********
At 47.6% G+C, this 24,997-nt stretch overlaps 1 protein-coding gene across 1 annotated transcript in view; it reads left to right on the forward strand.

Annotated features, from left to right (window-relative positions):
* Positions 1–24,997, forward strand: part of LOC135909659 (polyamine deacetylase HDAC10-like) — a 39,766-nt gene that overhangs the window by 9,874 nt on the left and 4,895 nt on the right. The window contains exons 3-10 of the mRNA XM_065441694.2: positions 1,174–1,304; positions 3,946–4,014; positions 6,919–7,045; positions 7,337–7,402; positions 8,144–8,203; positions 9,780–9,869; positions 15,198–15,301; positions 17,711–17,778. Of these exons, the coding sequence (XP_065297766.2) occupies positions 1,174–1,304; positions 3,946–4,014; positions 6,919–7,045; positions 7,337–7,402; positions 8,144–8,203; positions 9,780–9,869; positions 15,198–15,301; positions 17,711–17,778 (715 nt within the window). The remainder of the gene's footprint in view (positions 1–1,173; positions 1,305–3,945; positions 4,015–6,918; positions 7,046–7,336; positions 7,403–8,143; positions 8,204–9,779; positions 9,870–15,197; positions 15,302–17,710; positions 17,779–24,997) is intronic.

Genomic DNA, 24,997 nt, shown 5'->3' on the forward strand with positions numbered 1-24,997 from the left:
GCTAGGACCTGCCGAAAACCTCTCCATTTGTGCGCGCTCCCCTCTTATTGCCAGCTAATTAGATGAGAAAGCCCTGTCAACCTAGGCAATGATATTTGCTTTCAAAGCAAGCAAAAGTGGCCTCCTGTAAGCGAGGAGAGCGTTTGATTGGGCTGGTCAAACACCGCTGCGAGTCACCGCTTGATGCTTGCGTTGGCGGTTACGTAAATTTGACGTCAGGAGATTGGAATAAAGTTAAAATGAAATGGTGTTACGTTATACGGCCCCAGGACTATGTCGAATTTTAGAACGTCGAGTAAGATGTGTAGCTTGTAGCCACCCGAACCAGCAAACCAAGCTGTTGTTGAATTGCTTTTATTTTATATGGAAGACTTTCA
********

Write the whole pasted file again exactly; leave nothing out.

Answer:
At 47.6% G+C, this 24,997-nt stretch overlaps 1 protein-coding gene across 1 annotated transcript in view; it reads left to right on the forward strand.

Annotated features, from left to right (window-relative positions):
* Positions 1–24,997, forward strand: part of LOC135909659 (polyamine deacetylase HDAC10-like) — a 39,766-nt gene that overhangs the window by 9,874 nt on the left and 4,895 nt on the right. The window contains exons 3-10 of the mRNA XM_065441694.2: positions 1,174–1,304; positions 3,946–4,014; positions 6,919–7,045; positions 7,337–7,402; positions 8,144–8,203; positions 9,780–9,869; positions 15,198–15,301; positions 17,711–17,778. Of these exons, the coding sequence (XP_065297766.2) occupies positions 1,174–1,304; positions 3,946–4,014; positions 6,919–7,045; positions 7,337–7,402; positions 8,144–8,203; positions 9,780–9,869; positions 15,198–15,301; positions 17,711–17,778 (715 nt within the window). The remainder of the gene's footprint in view (positions 1–1,173; positions 1,305–3,945; positions 4,015–6,918; positions 7,046–7,336; positions 7,403–8,143; positions 8,204–9,779; positions 9,870–15,197; positions 15,302–17,710; positions 17,779–24,997) is intronic.

Genomic DNA, 24,997 nt, shown 5'->3' on the forward strand with positions numbered 1-24,997 from the left:
GCTAGGACCTGCCGAAAACCTCTCCATTTGTGCGCGCTCCCCTCTTATTGCCAGCTAATTAGATGAGAAAGCCCTGTCAACCTAGGCAATGATATTTGCTTTCAAAGCAAGCAAAAGTGGCCTCCTGTAAGCGAGGAGAGCGTTTGATTGGGCTGGTCAAACACCGCTGCGAGTCACCGCTTGATGCTTGCGTTGGCGGTTACGTAAATTTGACGTCAGGAGATTGGAATAAAGTTAAAATGAAATGGTGTTACGTTATACGGCCCCAGGACTATGTCGAATTTTAGAACGTCGAGTAAGATGTGTAGCTTGTAGCCACCCGAACCAGCAAACCAAGCTGTTGTTGAATTGCTTTTATTTTATATGGAAGACTTTCA